Oh Geez, My Knees!

No question – triathlon puts some stress on the knees. Even if you’re a featherweight, it’s only a matter of time before you feel pain or tightness in your knee or hip…unless you’re smart about it!

Chances are, if your knees hurt, the cause isn’t the knee itself. The most common cause of knee stress or injury is weakness in a muscle group above or behind the knee, or in the hip. “Knee bone connected to the…thigh bone…” Yep, it’s true for the whole musculoskeletal system too.

So…You’ve got to have a strong lateral hip (that squishy area to the side of your gluteus maximus, a.k.a. “bootie”). And, you need balanced strength in the quad and hamstring.

Lateral Hip Strength

When I signed up for a cutting-edge core strength mentorship in 2004, my right hip was so tight my run became a hobble – and the knee didn’t feel much better. The master trainers took a look at my baggy tri shorts, which were slipping dangerously close to my crack-side, and declared my hips too skinny. I tried to balance on one leg and do some movements – and then we knew I’d neglected my poor hips.

Within three weeks after this strength workshop (which worked muscles I didn’t know I had), my hip and knee pain were gone. I went from being unable to race, to running a PR at Age-group Nationals, even though I hadn’t been able to do run training. This was purely due to improved mechanics, flexibility, and core + hip strength.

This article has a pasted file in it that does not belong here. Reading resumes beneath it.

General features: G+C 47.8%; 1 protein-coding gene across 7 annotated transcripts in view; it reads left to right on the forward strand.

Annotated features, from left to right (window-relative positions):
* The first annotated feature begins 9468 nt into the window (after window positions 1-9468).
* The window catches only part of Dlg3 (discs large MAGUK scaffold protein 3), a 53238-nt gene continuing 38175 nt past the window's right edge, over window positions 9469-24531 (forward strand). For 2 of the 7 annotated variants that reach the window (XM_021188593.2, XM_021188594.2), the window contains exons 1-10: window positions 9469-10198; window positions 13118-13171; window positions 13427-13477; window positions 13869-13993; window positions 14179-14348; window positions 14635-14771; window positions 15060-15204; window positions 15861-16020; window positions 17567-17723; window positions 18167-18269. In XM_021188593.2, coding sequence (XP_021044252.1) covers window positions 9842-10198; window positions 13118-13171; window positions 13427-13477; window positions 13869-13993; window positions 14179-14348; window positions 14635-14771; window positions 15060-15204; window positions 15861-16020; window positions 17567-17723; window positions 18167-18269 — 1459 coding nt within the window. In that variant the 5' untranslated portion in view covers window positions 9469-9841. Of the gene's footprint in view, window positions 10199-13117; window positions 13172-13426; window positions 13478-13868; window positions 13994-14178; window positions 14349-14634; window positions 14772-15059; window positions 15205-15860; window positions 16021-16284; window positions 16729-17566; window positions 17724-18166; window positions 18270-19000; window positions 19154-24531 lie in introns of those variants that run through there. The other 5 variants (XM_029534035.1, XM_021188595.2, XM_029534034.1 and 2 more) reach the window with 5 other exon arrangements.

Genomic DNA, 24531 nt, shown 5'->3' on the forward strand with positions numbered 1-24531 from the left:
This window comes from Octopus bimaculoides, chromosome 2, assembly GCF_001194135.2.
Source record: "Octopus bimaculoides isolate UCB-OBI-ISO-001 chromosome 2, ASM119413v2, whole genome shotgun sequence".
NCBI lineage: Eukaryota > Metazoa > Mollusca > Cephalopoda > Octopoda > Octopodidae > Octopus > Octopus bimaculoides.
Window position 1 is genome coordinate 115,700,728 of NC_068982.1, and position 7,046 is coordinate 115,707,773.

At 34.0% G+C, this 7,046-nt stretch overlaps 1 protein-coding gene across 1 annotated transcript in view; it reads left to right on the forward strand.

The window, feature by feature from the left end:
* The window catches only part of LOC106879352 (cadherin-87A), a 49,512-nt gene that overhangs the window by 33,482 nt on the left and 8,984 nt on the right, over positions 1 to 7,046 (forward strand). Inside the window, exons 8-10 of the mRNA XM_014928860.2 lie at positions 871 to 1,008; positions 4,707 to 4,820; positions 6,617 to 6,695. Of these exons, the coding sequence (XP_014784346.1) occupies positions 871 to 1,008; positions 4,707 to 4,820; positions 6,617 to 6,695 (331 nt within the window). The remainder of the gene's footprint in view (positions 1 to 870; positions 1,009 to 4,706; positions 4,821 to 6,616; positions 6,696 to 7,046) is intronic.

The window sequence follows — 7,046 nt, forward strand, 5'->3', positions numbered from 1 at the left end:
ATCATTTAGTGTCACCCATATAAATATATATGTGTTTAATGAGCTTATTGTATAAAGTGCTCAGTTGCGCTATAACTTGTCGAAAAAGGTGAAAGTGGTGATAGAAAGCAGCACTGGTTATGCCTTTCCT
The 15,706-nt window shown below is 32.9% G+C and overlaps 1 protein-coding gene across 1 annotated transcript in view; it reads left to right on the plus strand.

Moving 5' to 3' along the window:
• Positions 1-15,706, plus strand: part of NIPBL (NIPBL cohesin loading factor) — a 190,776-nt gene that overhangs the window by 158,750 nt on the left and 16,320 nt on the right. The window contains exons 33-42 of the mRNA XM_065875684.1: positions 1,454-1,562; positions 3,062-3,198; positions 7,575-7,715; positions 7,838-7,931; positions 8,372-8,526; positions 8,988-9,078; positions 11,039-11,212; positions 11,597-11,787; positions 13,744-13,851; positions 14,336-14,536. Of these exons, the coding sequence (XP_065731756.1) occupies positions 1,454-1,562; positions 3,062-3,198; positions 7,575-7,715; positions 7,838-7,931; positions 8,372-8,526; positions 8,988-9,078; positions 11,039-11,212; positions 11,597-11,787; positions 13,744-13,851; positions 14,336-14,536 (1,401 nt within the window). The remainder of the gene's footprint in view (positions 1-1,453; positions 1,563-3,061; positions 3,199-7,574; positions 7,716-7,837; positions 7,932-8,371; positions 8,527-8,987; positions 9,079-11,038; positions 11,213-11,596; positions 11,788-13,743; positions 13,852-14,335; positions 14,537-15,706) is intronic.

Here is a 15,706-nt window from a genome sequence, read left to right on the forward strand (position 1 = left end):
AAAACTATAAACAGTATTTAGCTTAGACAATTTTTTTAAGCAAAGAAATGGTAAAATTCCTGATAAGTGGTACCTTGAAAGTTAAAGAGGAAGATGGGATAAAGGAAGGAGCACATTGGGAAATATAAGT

Here’s the number 1 must-do exercise if you run, ride, or play any sport involving running, jumping, hopping…the 4-way hip extension:

Stand with body straight, and abs engaged. Hold a chair or bar for support if you feel wobbly! Keep your feet flexed.

If you have straight hips, this will enhance your waist-to-hip ratio. If you’re feeling a little flabby in that area, this will trim and tone, smoothing out your hip line. (Who doesn’t want a little of that?)

Balanced Quad and Hamstring Strength

To get it, include a squat or lunge (to work the quad) and a hamstring exercise in your routine. If you currently have knee pain, DO NOT DO SQUATS YET. Start with a seated 1-leg extension, 2×20 reps, with no weight to light weight.

Then, add a hamstring curl with a swiss ball. This is a gnarly but so-effective solution for keeping the hamstrings and glutes strong, to protect your knees and make you faster.

If riding or running is still a pain in the knee even though you’re working the strength, check your shoes!

Running shoes — Are you running in a “stability” shoe when you should be in a neutral/cushioned shoe? Do you have enough arch support? Do you run on level surfaces? (A road or trail that’s cambered – slanted downward to one side – tightens the IT band and lateral knee.)

Cycling shoes — Are your cleats centered under the ball of your foot? Have you had a good bike fitting recently? Pain in front of the knee (patellar) can mean your seat is too low, or your feet are too far forward. Pain behind the knee can mean your seat is too high.

Keep your knees happy, and ride/run on!

– Diana

Leave a Reply

Your email address will not be published. Required fields are marked *